Chimps don't trade meat for sex

Published: Friday, May 28, 2010, 16:00 [IST]
 

London, May 28 (ANI): A new study has found that even though prostitution may be the world's oldest profession, sexual bartering among humans may be a recent phenomenon.

The study, conducted on male chimpanzees, found that there is no evidence to support the widespread belief of "meat for sex" trade.

"I kept finding references to 'meat for sex' all over the place, saying this is what chimpanzees do," New Scientist quoted Ian Gilby, a primatologist at Duke University in Durham, North Carolina, as saying.

"Knowing from observation and reading the evidence, they really don't," he stated.

Gilby went on to say that most reports of male chimps trading meat for sex are anecdotal.

Only one study has found statistically meaningful, if indirect, support for such swaps, showing that male chimpanzees are more likely to hunt for monkeys when oestrous females are around.

But when Gilby's team examined observations from four chimpanzee communities in Uganda and Tanzania spanning 28 years, they found no evidence that female fertility affected whether males hunted or not.

Other evidence also questions the idea of meat for sex. Males with access to meat were no likelier to share it with oestrous females, who can become pregnant, than with non-oestrous females.

Nor do they preferentially give meat to older females, who tend to be more likely to conceive than younger females.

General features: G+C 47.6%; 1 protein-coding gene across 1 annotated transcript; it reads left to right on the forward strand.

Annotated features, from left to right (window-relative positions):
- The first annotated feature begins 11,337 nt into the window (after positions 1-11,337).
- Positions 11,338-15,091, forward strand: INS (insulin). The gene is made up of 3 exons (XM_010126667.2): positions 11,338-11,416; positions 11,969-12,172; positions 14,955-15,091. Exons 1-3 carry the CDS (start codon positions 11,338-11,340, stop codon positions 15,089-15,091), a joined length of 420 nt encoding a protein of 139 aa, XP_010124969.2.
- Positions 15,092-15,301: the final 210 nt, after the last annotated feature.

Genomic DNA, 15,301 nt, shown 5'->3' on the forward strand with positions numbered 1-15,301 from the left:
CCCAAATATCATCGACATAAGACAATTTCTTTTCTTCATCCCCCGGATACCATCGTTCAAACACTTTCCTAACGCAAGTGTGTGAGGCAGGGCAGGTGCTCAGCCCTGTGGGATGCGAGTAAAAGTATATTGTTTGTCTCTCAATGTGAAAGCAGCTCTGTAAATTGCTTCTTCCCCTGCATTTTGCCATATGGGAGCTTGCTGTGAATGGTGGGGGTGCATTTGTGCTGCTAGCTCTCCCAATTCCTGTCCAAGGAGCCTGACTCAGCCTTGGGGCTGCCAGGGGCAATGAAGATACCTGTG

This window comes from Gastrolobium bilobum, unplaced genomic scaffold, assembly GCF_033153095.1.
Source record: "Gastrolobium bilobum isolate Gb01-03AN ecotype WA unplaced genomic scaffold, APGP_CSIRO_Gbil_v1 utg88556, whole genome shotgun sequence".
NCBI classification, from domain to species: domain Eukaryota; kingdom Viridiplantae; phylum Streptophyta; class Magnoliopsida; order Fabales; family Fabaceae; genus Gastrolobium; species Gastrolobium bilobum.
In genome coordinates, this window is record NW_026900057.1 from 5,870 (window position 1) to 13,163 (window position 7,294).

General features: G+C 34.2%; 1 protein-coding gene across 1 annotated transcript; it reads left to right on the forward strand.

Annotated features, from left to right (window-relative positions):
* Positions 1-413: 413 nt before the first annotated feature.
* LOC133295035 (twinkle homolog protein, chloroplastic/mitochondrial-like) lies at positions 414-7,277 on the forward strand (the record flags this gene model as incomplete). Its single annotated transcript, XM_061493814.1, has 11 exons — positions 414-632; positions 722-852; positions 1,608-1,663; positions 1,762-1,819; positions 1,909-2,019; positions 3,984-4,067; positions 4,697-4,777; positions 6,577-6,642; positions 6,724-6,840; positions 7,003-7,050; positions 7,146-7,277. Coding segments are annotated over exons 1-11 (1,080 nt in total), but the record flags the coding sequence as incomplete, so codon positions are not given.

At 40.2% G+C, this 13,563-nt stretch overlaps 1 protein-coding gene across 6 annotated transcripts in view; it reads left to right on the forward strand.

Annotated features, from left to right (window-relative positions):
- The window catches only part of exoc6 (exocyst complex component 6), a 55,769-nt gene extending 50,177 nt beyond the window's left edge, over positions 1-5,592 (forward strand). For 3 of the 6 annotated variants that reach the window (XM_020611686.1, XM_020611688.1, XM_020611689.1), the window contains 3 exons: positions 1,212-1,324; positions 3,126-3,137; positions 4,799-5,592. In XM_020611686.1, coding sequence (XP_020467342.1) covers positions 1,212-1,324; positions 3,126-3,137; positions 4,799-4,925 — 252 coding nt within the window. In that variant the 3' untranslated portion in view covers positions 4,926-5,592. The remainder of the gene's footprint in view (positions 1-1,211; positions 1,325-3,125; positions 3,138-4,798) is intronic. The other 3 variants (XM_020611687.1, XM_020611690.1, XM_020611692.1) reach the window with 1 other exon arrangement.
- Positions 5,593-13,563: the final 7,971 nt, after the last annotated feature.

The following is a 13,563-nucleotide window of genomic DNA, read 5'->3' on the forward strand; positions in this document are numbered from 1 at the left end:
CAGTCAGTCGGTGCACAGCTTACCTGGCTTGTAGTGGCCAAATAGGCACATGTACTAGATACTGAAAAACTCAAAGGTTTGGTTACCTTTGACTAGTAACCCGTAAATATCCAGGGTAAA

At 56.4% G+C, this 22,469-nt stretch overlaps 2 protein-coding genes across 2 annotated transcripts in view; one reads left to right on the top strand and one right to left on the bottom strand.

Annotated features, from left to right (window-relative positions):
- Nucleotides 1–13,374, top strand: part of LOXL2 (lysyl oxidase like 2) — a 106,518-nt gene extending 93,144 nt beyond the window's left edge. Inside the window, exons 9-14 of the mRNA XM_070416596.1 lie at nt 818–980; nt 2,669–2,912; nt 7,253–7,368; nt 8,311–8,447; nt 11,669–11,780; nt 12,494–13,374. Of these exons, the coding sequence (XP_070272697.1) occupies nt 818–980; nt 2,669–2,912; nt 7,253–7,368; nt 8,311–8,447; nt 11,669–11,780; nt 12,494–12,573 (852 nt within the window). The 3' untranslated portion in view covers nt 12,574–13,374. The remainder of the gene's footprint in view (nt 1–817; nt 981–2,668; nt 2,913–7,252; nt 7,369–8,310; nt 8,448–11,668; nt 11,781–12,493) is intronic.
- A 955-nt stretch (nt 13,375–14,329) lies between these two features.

Gilby's team reported that sex rarely occurs right after meat sharing, and males who share meat are no likelier to have sex than males who don't share.

The question of why then do chimpanzees share meat, if not for sex arose.

Gilby said one possibility is that chimpanzees use meat to gain coalitional support and even grooming services from other males and females.

The extent of meat sharing tends to correlate with grooming, but no one has yet demonstrated any sort of quid pro quo.

He said a more likely explanation is that chimps share meat because others beg.

He has found that the more a chimp eating meat is harassed, the more he shares; that begging slows the speed at which chimps eat meat; and that begging tends to stop one meat is shared.

"It doesn't involve males thinking about who owes them favours," Gilby said.

"It is essentially 'you're in my face bugging me, because you're there harassing me for meat I can't eat'," he explained.

The meat-for-sex hypothesis may not be ready for burial just yet, however.

Last year, Cristina Gomes and Christophe Boesch at the Max Planck Institute of Evolutionary Anthropology in Leipzig, Germany, found that, over a 22-month period, female chimpanzees were more likely to mate with males who offered them meat than with males who did not share.

However, they found no evidence for immediate meat-for-sex trades, nor did they find that males who shared more meat got more sex.

Gomes said one explanation for this discrepancy could be the cost of short-term exchanges.

Males who hunt risk ceding their access to oestrous females to other chimpanzees. Long-term exchanges could be a way of gaining the benefits of meat for sex, without taking such risks.

Gomes also notes that Gilby's team examined only east African chimpanzees, and points out that the west African animals she studied in the Ivory Coast's Tao National Park behave differently.

Compared to their eastern brethren, western chimps share meat more often but have less sex. (ANI)


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